From left to right, top to bottom: Albert Shen, Akemi Matsumoto, Elaine Akagi, and Murthy Kalkura
Asian Americans a potential force in nation’s politics
By Stacy Nguyen
Northwest Asian Weekly
“We have often been overlooked,” Elaine Akagi, educator and past president of JACL, said. “Due to the small number of API voters, so it is important that all eligible API voters are registered and vote.”<!–more–>
In 1993, when Bill Clinton started shifting the U.S. politics from a Republican to a Democratic administration, many would have described Asian Americans as the “invisible” minority. A group wrought with language obstacles and cynical views of government due to experiences in home countries, Asian Americans did not participate in the American political arena on a significant scale — at least not a scale that would have drawn party interest.
As stated in a report by Leadership Education for Asian Pacifics Inc. (LEAP), language “was the most frequently cited barrier to engagement in the Asian American community.”
Another prominent deterrent cited in the report is the lack of media coverage about “important political and policy issues, especially within the Asian American ethnic media.” Ethnic media is especially crucial to Asian American communities as they are often the only news source for immigrants.
Because Asian Americans sometimes experience a “reluctance to speak up/speak out based on cultural norms,” political and civic engagement activities are sometimes incompatible with cultural norms.
This is changing, appropriately at a time when the nation is on the brink of a history-making presidential election.
“You can’t take the API vote for granted,” said Akemi Matsumoto, who is a Bellevue Community College advisor and an activist. “Asian Americans have learned in the last election that they did not do much in the Bush election. He won and they were shocked. With this election, Asian Americans have to work hard to mobilize their community. You cannot complain unless you do something and participate.”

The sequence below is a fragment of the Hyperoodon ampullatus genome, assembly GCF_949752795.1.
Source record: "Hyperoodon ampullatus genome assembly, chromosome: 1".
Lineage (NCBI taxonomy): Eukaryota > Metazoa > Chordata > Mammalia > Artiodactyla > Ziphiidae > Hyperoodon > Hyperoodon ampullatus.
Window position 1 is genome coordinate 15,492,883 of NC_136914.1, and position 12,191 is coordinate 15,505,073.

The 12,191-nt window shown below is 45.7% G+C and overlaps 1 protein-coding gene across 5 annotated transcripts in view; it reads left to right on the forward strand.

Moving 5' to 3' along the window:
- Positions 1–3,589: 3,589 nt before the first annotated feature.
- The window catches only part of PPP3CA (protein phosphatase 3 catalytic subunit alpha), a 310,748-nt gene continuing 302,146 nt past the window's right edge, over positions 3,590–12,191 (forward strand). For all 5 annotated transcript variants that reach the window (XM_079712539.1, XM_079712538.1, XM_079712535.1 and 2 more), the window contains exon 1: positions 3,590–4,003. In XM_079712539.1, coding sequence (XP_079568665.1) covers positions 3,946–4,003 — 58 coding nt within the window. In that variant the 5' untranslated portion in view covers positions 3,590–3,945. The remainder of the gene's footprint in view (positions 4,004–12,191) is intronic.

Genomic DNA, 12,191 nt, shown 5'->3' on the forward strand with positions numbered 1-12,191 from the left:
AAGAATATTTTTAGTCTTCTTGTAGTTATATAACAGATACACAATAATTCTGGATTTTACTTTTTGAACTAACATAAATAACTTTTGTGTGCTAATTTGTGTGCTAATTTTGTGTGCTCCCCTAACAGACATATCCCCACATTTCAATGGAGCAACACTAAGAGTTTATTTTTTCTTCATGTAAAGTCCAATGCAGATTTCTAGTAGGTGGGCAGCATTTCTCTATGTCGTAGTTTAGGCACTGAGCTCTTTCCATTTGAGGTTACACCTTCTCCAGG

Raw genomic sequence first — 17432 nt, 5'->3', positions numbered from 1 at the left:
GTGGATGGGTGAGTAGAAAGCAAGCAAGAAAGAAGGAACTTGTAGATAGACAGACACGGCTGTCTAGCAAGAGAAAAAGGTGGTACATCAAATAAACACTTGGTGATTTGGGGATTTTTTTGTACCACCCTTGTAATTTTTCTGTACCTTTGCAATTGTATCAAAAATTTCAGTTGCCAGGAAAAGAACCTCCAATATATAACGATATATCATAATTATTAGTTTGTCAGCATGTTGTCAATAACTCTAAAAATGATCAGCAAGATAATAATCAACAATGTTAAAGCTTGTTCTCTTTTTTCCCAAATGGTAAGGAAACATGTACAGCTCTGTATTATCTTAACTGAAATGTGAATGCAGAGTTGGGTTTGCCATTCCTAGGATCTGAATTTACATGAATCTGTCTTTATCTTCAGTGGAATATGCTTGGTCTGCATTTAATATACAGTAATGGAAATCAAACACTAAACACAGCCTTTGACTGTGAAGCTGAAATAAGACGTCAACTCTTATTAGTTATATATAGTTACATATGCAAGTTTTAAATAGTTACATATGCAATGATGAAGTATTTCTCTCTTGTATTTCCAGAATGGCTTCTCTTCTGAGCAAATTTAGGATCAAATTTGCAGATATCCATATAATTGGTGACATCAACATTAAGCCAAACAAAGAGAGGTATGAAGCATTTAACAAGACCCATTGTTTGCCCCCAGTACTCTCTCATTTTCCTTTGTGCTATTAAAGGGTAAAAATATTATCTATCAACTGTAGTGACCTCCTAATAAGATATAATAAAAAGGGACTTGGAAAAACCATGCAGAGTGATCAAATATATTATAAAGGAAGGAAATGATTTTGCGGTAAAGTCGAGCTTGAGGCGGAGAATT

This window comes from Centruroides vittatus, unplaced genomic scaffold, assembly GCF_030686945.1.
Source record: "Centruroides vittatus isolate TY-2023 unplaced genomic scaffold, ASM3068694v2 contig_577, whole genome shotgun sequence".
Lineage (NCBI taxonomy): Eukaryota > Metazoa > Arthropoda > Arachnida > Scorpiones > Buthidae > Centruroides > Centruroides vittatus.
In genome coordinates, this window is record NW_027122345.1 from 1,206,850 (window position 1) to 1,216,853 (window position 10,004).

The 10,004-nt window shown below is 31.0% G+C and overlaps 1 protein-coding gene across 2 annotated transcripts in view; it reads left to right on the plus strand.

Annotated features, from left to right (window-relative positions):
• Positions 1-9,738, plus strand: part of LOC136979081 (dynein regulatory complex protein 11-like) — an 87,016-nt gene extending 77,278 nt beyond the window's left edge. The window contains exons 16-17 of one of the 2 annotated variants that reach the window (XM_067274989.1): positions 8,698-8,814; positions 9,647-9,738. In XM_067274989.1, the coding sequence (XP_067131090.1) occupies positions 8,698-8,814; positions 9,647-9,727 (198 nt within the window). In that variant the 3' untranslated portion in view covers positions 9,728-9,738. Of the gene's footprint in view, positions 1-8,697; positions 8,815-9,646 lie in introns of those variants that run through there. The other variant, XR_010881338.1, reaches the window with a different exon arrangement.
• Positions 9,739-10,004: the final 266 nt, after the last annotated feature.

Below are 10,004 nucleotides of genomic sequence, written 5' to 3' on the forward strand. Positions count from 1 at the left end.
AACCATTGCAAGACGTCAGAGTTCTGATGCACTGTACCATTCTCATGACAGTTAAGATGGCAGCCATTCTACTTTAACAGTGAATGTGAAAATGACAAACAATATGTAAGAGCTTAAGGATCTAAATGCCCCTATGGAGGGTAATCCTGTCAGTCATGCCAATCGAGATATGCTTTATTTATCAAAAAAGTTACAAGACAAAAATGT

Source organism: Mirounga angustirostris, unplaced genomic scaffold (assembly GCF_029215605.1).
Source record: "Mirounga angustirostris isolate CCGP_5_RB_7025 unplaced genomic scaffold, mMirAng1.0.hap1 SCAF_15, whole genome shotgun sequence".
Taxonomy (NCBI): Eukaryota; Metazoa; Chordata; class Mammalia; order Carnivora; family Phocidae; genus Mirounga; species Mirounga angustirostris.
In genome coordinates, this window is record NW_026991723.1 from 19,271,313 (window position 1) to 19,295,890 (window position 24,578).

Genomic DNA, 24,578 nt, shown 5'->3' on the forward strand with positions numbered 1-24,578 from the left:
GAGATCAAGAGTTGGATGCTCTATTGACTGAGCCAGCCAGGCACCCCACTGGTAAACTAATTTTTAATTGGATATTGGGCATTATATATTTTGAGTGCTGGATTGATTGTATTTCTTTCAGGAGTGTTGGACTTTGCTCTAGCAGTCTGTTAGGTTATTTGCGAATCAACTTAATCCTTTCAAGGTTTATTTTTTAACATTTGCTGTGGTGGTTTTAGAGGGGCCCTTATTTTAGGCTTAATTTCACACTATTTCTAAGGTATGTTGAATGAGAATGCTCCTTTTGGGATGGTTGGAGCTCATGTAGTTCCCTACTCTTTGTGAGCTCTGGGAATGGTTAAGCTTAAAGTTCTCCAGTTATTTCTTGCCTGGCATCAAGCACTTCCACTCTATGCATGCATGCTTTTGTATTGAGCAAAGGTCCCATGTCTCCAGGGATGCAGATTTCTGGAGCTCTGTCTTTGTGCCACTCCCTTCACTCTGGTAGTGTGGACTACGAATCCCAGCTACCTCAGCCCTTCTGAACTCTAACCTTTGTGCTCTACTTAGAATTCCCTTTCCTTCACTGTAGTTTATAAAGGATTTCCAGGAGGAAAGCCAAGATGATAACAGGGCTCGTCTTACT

Asian American civic and political engagement has become a prominent issue because of the group’s population growth. From 1990 to 2007, the Asian American population nearly doubled, going from 7.3 million to 13.4 million. By 2030, the Census Bureau has projected the population to be 22.6 million — 6.2 percent of the population.
According the LEAP’s report, party identification is central in shaping how Asian Americans act on politics. The picture we have grown up with is that the majority of Asian Americans are foreign born (the highest of any immigrant population in the U.S.). Because of this, it can be difficult for this group to develop emotional connections to candidates who do not speak their language or have a shared background. Additionally it is difficult for different Asian ethnic groups to reach out to one another to organize because they don’t speak the same language.
However, as the population ages and grows, the picture tomorrow will have more assimilated English-speaking second and third generation Asian Americans. As this group of Pan-Asians grow, they will become an increasingly important voting bloc.
Here in Washington state, we only need to look back four years to the 2004 governor race between Gregoire and Rossi with Gregoire barely edging ahead by 129 votes. Now in 2008, history is looking to repeat itself with another super-tight race.
“Every vote matters in every election,” said Albert Shen, Board President of NW Coalition of Asian Pacific Americans. “It is even more imperative that APIs take one hour out of their busy lives to vote in this upcoming election on the future of our children and this planet.”
Many Indian CEOs are facing visa quota restrictions for their skilled employees, says Murthy Kalkura, president of the India Association of Western Washington. Something that he feels doesn’t get top priority by local elected officials. “In order for the officials to understand our challenges with the immigration quota, or lack of high curriculum standards at schools,” said Kalkura, “it is imperative that we exercise our rights and show them the strength of the Indian constituents. The fact of the matter is, if we don’t vote, we are forfeiting our right to make a difference.”
As a group whose voter turnout (37 percent of Asian American adults vote) has thus far consistently been far below Blacks (where 68 percent of adults vote) and whites (73 percent), there is untapped potential here.
Information for this article was supplied by a report by Leadership Education for Asian Pacifics Inc. (LEAP), with collaboration from the UC AAPI Policy Multi-Campus Research Program (MRP).
Assunta Ng contributed to this report.
Stacy Nguyen can be reached at firstname.lastname@example.org.